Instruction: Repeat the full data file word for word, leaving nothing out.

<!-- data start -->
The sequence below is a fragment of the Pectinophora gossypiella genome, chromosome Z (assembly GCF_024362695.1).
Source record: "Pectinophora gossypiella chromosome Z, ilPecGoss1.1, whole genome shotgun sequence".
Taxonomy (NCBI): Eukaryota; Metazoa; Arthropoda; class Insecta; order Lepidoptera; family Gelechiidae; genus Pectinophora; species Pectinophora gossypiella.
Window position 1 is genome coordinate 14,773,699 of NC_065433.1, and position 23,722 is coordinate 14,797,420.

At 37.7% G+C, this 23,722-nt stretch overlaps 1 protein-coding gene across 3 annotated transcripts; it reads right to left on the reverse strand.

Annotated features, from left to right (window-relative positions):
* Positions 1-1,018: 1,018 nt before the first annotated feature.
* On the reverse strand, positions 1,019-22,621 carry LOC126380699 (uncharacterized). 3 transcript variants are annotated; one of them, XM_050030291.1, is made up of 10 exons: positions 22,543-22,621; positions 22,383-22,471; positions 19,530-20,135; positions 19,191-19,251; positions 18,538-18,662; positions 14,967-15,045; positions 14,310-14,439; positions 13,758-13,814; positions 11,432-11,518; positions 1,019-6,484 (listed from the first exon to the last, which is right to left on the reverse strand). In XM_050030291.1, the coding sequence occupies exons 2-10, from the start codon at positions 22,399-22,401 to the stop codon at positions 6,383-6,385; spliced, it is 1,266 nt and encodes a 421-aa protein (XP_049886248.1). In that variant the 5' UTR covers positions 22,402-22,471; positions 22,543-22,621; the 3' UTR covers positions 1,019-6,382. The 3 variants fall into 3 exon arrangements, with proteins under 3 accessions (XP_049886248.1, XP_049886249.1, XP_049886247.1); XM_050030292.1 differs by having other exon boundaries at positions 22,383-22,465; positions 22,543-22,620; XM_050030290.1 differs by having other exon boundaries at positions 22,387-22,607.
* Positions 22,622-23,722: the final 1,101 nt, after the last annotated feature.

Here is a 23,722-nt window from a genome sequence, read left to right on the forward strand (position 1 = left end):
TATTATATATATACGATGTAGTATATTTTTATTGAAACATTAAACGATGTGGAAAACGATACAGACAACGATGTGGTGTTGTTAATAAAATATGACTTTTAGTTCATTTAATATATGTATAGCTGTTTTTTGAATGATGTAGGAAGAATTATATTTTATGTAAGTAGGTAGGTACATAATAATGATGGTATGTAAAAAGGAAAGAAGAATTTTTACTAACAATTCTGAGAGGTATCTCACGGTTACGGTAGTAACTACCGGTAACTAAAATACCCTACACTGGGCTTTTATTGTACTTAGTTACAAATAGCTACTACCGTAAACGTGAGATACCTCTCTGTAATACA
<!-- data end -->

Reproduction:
The sequence below is a fragment of the Pectinophora gossypiella genome, chromosome Z (assembly GCF_024362695.1).
Source record: "Pectinophora gossypiella chromosome Z, ilPecGoss1.1, whole genome shotgun sequence".
Taxonomy (NCBI): Eukaryota; Metazoa; Arthropoda; class Insecta; order Lepidoptera; family Gelechiidae; genus Pectinophora; species Pectinophora gossypiella.
Window position 1 is genome coordinate 14,773,699 of NC_065433.1, and position 23,722 is coordinate 14,797,420.

At 37.7% G+C, this 23,722-nt stretch overlaps 1 protein-coding gene across 3 annotated transcripts; it reads right to left on the reverse strand.

Annotated features, from left to right (window-relative positions):
* Positions 1-1,018: 1,018 nt before the first annotated feature.
* On the reverse strand, positions 1,019-22,621 carry LOC126380699 (uncharacterized). 3 transcript variants are annotated; one of them, XM_050030291.1, is made up of 10 exons: positions 22,543-22,621; positions 22,383-22,471; positions 19,530-20,135; positions 19,191-19,251; positions 18,538-18,662; positions 14,967-15,045; positions 14,310-14,439; positions 13,758-13,814; positions 11,432-11,518; positions 1,019-6,484 (listed from the first exon to the last, which is right to left on the reverse strand). In XM_050030291.1, the coding sequence occupies exons 2-10, from the start codon at positions 22,399-22,401 to the stop codon at positions 6,383-6,385; spliced, it is 1,266 nt and encodes a 421-aa protein (XP_049886248.1). In that variant the 5' UTR covers positions 22,402-22,471; positions 22,543-22,621; the 3' UTR covers positions 1,019-6,382. The 3 variants fall into 3 exon arrangements, with proteins under 3 accessions (XP_049886248.1, XP_049886249.1, XP_049886247.1); XM_050030292.1 differs by having other exon boundaries at positions 22,383-22,465; positions 22,543-22,620; XM_050030290.1 differs by having other exon boundaries at positions 22,387-22,607.
* Positions 22,622-23,722: the final 1,101 nt, after the last annotated feature.

Here is a 23,722-nt window from a genome sequence, read left to right on the forward strand (position 1 = left end):
TATTATATATATACGATGTAGTATATTTTTATTGAAACATTAAACGATGTGGAAAACGATACAGACAACGATGTGGTGTTGTTAATAAAATATGACTTTTAGTTCATTTAATATATGTATAGCTGTTTTTTGAATGATGTAGGAAGAATTATATTTTATGTAAGTAGGTAGGTACATAATAATGATGGTATGTAAAAAGGAAAGAAGAATTTTTACTAACAATTCTGAGAGGTATCTCACGGTTACGGTAGTAACTACCGGTAACTAAAATACCCTACACTGGGCTTTTATTGTACTTAGTTACAAATAGCTACTACCGTAAACGTGAGATACCTCTCTGTAATACA